The Corner

re: The Why of Turkey’s Position

Mark, I agree with you: From a Turkish perspective of history, Europeans states have been seeking to divide Turkey up from the very start. A big chunk of Turkey was awarded to the French in the Sykes-Picot agreement. There is real fear among many in Turkey that this is a back door attempt to implement the Treaty of Sevres (broader map, albeit from a worse source, here). Add to this the fact that the world is silent on the massacres of Turks and their ethnic cleansing in the Balkans, and the Turks conclude that the world is singling them out.

While uncomfortable, among many prominent historians–Bernard Lewis, for example–there remains discussion about how centralized the massacres of Armenians were and how much guilt lies on the Young Turks, versus on Kurdish irregulars attacking the Armenian deportees. Turks who believe that the interpretation of the history is skewed won’t back down because of political pressure.

Moving to the modern day: European states lecture the Turks on human rights, but in Denmark, Roj TV broadcasts documentaries in Kurdish on how to kill Turkish soldiers, and the Danish government equivocates about whether this is incitement. Likewise, the EU remains silent on Latvia’s language test for citizenship, but cites inadequate Kurdish language rights in Turkey.

As if to justify Turkish fears that their giving anything, even symbolically on the issue would end the matter, immediately after the House Foreign Affairs Committee vote, I received this press notice.

For policymakers, though, it’s important to understand—but not necessarily agree with—the Turkish perspective of endless European enmity. It is not dissimilar to the Iranian sense that the West—and particularly Britain—is always plotting to disassemble their country. It is this sense of siege that rallies people around the flag and impact politics.

Michael Rubin is a resident scholar at the American Enterprise Institute, senior lecturer at the Naval Postgraduate School’s Center for Civil-Military Relations, and a senior editor of the Middle East Quarterly.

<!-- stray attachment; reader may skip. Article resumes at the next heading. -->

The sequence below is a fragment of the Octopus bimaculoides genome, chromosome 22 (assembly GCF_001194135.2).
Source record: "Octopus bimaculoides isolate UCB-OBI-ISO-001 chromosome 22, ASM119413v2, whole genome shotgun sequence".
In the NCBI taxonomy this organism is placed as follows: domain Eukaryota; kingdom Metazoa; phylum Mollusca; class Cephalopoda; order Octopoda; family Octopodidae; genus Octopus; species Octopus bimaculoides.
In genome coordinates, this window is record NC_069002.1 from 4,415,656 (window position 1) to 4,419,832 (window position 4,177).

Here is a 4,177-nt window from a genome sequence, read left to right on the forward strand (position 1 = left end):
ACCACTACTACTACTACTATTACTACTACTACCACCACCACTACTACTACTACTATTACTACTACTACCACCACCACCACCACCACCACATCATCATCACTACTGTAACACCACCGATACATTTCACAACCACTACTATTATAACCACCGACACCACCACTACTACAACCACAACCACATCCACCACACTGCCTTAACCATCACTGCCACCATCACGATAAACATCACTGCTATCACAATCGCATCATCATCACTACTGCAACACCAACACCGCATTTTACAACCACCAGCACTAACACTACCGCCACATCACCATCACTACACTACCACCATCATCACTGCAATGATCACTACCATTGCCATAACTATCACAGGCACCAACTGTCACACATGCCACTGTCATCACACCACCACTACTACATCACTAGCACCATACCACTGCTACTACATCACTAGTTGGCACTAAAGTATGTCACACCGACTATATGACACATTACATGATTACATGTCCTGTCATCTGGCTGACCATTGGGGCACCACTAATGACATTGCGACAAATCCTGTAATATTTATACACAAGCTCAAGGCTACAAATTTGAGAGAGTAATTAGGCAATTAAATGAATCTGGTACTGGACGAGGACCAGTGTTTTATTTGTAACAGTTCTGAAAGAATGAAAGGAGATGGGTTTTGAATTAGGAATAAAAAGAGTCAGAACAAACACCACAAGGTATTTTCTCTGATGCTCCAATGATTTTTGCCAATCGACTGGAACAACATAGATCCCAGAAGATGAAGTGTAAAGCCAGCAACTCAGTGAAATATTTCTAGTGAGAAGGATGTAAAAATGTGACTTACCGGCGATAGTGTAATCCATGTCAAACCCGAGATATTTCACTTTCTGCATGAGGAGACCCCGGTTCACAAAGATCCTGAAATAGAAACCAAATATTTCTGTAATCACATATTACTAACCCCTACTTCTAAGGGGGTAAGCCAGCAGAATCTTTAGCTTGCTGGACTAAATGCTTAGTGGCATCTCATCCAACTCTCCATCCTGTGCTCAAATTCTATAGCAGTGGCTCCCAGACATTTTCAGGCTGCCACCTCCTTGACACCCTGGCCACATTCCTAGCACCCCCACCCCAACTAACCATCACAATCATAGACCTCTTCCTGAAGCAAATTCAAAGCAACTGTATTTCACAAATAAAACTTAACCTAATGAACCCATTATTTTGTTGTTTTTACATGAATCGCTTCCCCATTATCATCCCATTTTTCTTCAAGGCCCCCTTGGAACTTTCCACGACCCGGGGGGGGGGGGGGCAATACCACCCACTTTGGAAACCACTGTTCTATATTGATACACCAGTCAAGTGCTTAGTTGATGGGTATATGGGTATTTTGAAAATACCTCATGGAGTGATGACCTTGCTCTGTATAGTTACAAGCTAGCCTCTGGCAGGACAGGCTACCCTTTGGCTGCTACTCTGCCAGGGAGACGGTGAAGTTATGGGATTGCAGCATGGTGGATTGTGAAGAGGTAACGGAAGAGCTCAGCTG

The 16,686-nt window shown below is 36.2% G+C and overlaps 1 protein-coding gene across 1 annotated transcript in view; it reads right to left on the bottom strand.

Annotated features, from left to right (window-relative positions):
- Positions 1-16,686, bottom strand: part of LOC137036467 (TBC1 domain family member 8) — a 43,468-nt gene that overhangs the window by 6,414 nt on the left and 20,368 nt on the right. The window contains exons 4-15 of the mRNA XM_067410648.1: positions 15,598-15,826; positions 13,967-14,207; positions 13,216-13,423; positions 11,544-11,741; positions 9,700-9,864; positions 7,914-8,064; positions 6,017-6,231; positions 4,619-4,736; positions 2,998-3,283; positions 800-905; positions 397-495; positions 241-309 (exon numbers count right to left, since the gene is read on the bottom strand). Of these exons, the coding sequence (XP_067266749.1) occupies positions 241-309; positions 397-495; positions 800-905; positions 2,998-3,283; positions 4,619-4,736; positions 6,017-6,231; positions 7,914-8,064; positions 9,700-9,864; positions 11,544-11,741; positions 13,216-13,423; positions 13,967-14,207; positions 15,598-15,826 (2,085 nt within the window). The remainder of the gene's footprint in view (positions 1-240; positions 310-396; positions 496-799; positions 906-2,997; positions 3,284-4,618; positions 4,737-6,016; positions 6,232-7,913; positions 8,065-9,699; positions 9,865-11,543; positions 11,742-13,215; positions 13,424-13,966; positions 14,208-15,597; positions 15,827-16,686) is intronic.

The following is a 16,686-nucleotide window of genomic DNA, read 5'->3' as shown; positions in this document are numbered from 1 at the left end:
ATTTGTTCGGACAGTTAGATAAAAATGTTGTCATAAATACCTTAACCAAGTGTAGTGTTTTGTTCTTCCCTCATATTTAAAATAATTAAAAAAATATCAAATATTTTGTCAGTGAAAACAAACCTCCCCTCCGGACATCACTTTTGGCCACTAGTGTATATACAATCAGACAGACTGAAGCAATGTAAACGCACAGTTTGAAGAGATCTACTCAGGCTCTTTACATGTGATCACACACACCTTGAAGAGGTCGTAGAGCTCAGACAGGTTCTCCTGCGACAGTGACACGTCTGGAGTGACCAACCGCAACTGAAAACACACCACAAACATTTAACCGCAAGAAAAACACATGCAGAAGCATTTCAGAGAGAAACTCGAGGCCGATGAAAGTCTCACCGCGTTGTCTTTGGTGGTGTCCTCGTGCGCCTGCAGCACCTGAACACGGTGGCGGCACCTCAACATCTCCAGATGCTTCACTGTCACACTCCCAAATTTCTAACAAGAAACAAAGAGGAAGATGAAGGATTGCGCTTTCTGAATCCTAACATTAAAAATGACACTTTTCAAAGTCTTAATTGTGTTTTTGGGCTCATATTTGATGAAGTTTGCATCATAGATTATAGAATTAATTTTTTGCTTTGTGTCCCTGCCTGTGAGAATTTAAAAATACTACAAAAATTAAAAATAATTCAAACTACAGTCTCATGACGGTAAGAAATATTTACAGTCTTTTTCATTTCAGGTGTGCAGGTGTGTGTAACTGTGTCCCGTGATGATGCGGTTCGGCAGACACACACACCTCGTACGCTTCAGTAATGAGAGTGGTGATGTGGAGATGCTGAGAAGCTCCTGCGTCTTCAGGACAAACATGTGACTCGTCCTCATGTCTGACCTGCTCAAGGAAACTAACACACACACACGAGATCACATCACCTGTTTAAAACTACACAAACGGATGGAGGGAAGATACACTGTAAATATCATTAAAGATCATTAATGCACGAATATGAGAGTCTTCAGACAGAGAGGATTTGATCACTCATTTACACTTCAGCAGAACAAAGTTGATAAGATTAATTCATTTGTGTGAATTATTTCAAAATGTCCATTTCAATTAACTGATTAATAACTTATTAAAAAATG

Most Popular

Media

‘Anonymous’ Falls Flat

On the menu today: The op-ed page of the New York Times made the deliberate decision to hoodwink America about the identity of “Anonymous”; the sense of guilt that pervades legacy media -- a very apt label; and wondering whether or not we will even see long lines on Election Day with early voting being so ... Read More
Media

‘Anonymous’ Falls Flat

On the menu today: The op-ed page of the New York Times made the deliberate decision to hoodwink America about the identity of “Anonymous”; the sense of guilt that pervades legacy media -- a very apt label; and wondering whether or not we will even see long lines on Election Day with early voting being so ... Read More

Hunter Biden on Tape?

In a newly released recording, a man purported to be Hunter Biden is heard rambling about (a) his legal representation of Patrick Ho, a convicted former Hong Kong official he refers to as “the f***ing spy chief of China”; (b) his business dealings with Ye Jianming, the corrupt Chinese high roller, whom Hunter ... Read More

Hunter Biden on Tape?

In a newly released recording, a man purported to be Hunter Biden is heard rambling about (a) his legal representation of Patrick Ho, a convicted former Hong Kong official he refers to as “the f***ing spy chief of China”; (b) his business dealings with Ye Jianming, the corrupt Chinese high roller, whom Hunter ... Read More
Elections

Hell, No

Editor’s Note: If you would like to read more pros and cons on voting for President Trump, further essays on the subject, each from a different perspective, can be found here, here, and here. These articles, and the one below, reflect the views of the individual authors, not of the National Review editorial ... Read More
Elections

Hell, No

Editor’s Note: If you would like to read more pros and cons on voting for President Trump, further essays on the subject, each from a different perspective, can be found here, here, and here. These articles, and the one below, reflect the views of the individual authors, not of the National Review editorial ... Read More
Music

Stevie Nicks, Like Springsteen, Preaches and Preens

In the 1970s, Stevie Nicks and Bruce Springsteen made impressions on pop-music culture with romantic rock landmarks, Fleetwood Mac’s Rumours album and Springsteen’s Born to Run. But their new 2020 releases, Nicks’s single “Show Them the Way” and Springsteen’s Letter to You film and album, make the ... Read More
Music

Stevie Nicks, Like Springsteen, Preaches and Preens

In the 1970s, Stevie Nicks and Bruce Springsteen made impressions on pop-music culture with romantic rock landmarks, Fleetwood Mac’s Rumours album and Springsteen’s Born to Run. But their new 2020 releases, Nicks’s single “Show Them the Way” and Springsteen’s Letter to You film and album, make the ... Read More